There's that name again: BlackRock, the world's largest asset manager, and the firm that was forced to deny last Wednesday it is in any trouble courtesy of accumulating unknown amounts of Italian bonds (how about a nice little Cusip list there Rick Reider?), just made the news following a report in Reuters that the firm anticipates massive haircuts in 3 of the 5 PIIGS. From Reuters: "Debt restructuring in Greece, Portugal and Ireland with write-downs for private creditors of 75 percent to 80 percent are needed to help stop Europe's debt crisis turning into a global meltdown, said BlackRock, one of the world's largest asset managers. "Governments are falling, bond yields are zig-zagging by whole percentage points and markets around the world are locking up: the euro zone turmoil risks turning into a global crisis," BlackRock said in a research note on Monday." So, let's see: Greece, Portugal and Ireland... But not Italy of course? The country that has the second largest amount of debt in Europe is somehow excluded from a very conflicted BlackRock's "objective" analysis. Why is that? "BlackRock also said the European Central Bank should buy more bonds and that policymakers should provide more details on the rescue fund and implement fiscal discipline without hurting growth, according to the note." Is BlackRock betting the farm that the ECB will bail it out? That didn't work too well for MF... Seriously, Rick, some CUSIP level breakdown of your Italian exposure would be terrific. Even if it is at the "net" level. We can wait. So can the market.
Jim Sinclair’s Commentary
China’s Dagong May Cut U.S. Credit Rating Again If It Adopts QE3 Program
Policy makers will have to be both economically and politically cornered before another official QE(n) program is adopted, but another is inevitable. The public might talk austerity, but they will scream for help by any means as the sovereign debt crisis worsens not only in Europe but also the United States.
Headline: China’s Dagong May Cut U.S. Credit Rating Again If It Adopts QE3 Program
China’s Dagong Global Credit Rating Co. may cut the U.S.’s sovereign rating for the second time since August if the world’s biggest economy conducts more large- scale asset purchases.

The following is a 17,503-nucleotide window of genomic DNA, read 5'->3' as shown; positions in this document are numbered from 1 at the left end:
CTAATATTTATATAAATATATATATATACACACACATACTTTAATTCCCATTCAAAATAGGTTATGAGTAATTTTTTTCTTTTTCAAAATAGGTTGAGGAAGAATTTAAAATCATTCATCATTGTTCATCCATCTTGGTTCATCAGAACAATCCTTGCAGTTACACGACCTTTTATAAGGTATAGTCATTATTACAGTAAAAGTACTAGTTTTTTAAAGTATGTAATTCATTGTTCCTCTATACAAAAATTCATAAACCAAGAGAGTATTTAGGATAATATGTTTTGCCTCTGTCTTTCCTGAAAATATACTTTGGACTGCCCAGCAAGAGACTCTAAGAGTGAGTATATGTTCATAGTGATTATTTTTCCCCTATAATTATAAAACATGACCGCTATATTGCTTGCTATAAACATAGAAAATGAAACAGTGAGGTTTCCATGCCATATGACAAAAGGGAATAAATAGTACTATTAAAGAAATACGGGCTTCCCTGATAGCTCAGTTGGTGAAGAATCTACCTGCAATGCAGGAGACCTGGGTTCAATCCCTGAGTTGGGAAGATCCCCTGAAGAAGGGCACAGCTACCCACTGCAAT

Dagong, based in Beijing, lowered the U.S. sovereign rating one level to A on Aug. 3, on par with Russia and South Africa, after saying America’s decision to raise the debt ceiling will precipitate a national crisis. Investors have been speculating the U.S. will conduct a third-round of quantitative easing, or QE3, to boost an economy hurt by job losses.
“If the U.S. adopts more quantitative easing policies, we may downgrade or put it on the negative watch list,” Zhang Jun, general manager of Dagong’s marketing division, said by phone today. “We are closely monitoring it.” Guan Jianzhong, Dagong’s chairman, made similar comments in an interview with Al Jazeera television, Zhang confirmed. The Guardian newspaper reported Guan’s comments today.
The U.S. central bank purchased $2.3 trillion of debt to spur the economy in two earlier rounds of quantitative easing. Federal Reserve Vice Chairman Janet Yellen said Oct. 21 a third round might become warranted if necessary to boost a U.S. economy challenged by unemployment and financial turmoil.
Europe could be in worst hour since WWII: Merkel CIGA Eric
Confidence in the exist leaders and the system they represent and support is crumbling. Large European banks are rushing to announce their reduced exposure to Italy, because they know confidence is failing. Revolving leadership is not helping confidence.
Depositors have a tendency to withdrawal their money as confidence declines. Banks simply do not have enough reserves to handle concentrated withdrawals. Bank runs despite today’s centralized insurance are not a relic of past days.
Headline: Europe could be in worst hour since WWII: Merkel
By Philip Pullella and Harry Papachristou
ROME/ATHENS (Reuters) – German Chancellor Angela Merkel said on Monday that Europe could be living through its toughest hour since World War Two as new leaders in Italy and Greece rushed to form governments and limit the damage from the euro zone debt crisis.
Financial markets on Monday took heart on relief that a key Italian bond auction drew decent demand from investors and hopes that new leaders in Greece and Italy would take decisive action to breathe new life into their sick economies.